Ask Ero: Answers for confused and baffled Idealists

Ero is Thoughtful Adjusted Cropped3In this series of blog posts, I’ll try to answer all your questions (regardless of how ridiculously unqualified I am to answer them.) Consider me sort of a tech-literate, bearded, Ann Landers, or a work-safe Dan Savage.

In the last installment of this series, I answered questions about Google Voice, finding a career path in an unusual field, and the meaning of life. How were my answers? I hope you’ll tell me. Now, on with the questions!

I am writing you from the library of a renowned university, and I have cried my eyes out. I am a doctoral student, and need to know how I can cut five thousand words from a proposed chapter for publication, while still adding more information. Is there a trick to radical editing? St. Hildegard said one should lick sapphires to clear a dull mind. I’ve done this with the ring that my husband gave me for our tenth anniversary, and it did help me cut another 300 words. But I can’t keep licking sapphires from now until my deadline. Or can I?
-Your Friend Flora

Editing is much harder than writing! I think you have what’s known in the writing world as “too many ideas.” Whether you’re writing a chapter like yourself, a grant proposal, or a Kickstarter plea, what a beautiful problem to have.

The unfortunate truth is that what’s really important in writing is the ideas themselves, not how they’re expressed. Being understood often means using as few words as possible. Your goal here is the simplicity and austerity of a children’s storybook.

It’s never easy. But you can try to take a sadistic pleasure in destroying your own beautiful words. Repeat to yourself: “The more I delete, the better writer I am.” All those pretty metaphors, all those decorative phrases and moving examples and colorful asides are going to have to go. All of them.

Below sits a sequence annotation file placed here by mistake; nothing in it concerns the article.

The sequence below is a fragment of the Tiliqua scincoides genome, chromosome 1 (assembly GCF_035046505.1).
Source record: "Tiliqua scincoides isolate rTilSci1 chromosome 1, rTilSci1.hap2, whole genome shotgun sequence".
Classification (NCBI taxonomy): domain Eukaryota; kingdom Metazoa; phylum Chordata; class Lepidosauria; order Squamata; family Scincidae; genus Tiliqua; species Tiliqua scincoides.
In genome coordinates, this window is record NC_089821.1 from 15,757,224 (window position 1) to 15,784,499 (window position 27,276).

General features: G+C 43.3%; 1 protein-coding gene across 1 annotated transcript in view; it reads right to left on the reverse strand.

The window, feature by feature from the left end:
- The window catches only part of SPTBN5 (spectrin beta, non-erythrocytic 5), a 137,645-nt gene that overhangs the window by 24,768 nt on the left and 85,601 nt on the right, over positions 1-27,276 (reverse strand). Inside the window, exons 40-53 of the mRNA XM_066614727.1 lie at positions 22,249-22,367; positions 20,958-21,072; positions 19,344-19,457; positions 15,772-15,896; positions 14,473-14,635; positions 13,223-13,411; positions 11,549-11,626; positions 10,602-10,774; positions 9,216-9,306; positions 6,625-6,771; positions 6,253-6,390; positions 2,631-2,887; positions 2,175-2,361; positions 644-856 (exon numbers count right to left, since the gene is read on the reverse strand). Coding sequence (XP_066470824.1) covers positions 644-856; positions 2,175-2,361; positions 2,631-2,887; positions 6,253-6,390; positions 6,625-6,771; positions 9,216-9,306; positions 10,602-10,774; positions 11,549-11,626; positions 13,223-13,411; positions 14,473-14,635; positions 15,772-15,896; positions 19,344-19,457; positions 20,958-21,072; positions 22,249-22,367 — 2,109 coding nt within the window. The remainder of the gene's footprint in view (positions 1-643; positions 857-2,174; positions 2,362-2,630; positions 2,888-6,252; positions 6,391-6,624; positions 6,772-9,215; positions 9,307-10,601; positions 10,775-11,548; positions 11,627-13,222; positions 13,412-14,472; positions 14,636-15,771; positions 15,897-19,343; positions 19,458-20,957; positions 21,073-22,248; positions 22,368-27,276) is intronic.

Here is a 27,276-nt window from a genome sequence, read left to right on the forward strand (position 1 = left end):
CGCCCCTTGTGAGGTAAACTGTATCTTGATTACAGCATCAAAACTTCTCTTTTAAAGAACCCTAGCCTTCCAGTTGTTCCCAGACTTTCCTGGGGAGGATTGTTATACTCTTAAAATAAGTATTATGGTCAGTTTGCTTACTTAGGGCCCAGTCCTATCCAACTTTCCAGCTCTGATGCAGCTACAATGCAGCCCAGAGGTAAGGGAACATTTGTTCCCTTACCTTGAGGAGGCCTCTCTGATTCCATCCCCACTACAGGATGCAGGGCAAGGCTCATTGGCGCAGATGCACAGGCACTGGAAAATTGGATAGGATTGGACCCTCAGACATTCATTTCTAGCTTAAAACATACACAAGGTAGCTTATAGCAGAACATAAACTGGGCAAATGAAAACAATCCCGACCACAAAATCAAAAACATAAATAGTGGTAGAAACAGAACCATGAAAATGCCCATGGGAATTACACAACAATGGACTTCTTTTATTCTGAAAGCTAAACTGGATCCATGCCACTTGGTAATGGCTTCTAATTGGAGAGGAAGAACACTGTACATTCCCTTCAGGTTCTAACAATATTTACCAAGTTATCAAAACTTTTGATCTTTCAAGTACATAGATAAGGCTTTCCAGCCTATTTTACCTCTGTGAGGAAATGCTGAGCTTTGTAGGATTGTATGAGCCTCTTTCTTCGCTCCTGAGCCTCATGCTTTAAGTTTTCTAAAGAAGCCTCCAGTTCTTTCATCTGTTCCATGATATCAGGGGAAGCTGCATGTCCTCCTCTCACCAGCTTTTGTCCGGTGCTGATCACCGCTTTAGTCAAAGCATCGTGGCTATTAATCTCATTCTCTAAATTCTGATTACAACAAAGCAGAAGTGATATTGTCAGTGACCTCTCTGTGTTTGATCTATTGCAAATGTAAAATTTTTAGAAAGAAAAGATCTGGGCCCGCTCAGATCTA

Keep an untouched copy of your text so that you don’t have to feel like you’re losing everything. Then, in your new copy, be absolutely brutal. Reduce a paragraph to a sentence. Then another. Then another. Before you know it you’ll be left with ugly, bare, bony sentences that say nothing except tiny little ideas. This is your best writing.

You’ll have created something rare and perfect and you’ll be glad for all the struggle that got you there. I hope your ring will still be okay.

l have some substantial ideas for solving this healthcare crisis, and it does not involve ObamaCare. How should I try to promote it? It involves attempting to save Medicare and Social Security, for future generations, so I thought some might be interested in looking at the proposals.

Hi Jamesmmm! I’m glad you have substantial ideas. Ideas are important and powerful, and they’re how we start to change the world. (You can’t make an idea-list without them). There are a lot of great ways to share your ideas with others: you might, for instance, attend a Sunday Soup Potluck. Or an Ignite event. You might even find someone who’s an idea collector!

Now, the healthcare crisis is complicated, and a lot of very smart people have worked on it over the decades. You also mention Medicare and Social Security, which are big, complex institutions that aren’t much like each other. So your ideas must be pretty powerful.

What we really love at Idealist is people who take good ideas, and make them real, by finding ways to take action. Otherwise ideas aren’t worth very much, and you may as well just write blog posts, like me.

If you want to really make a difference, do things. There are 446 volunteer opportunities listed on right now that involve healthcare. Maybe you’re an expert in government planning, or maybe you’re a financial wizard who understands long-term budgeting. There are plenty of financial planners, economists, and budget experts needed in this world, and our site is full of organizations that need your help!

So please, make your ideas real, and take action to help people in your community. If you’ll do it, so will I; and we can start making this world a little better.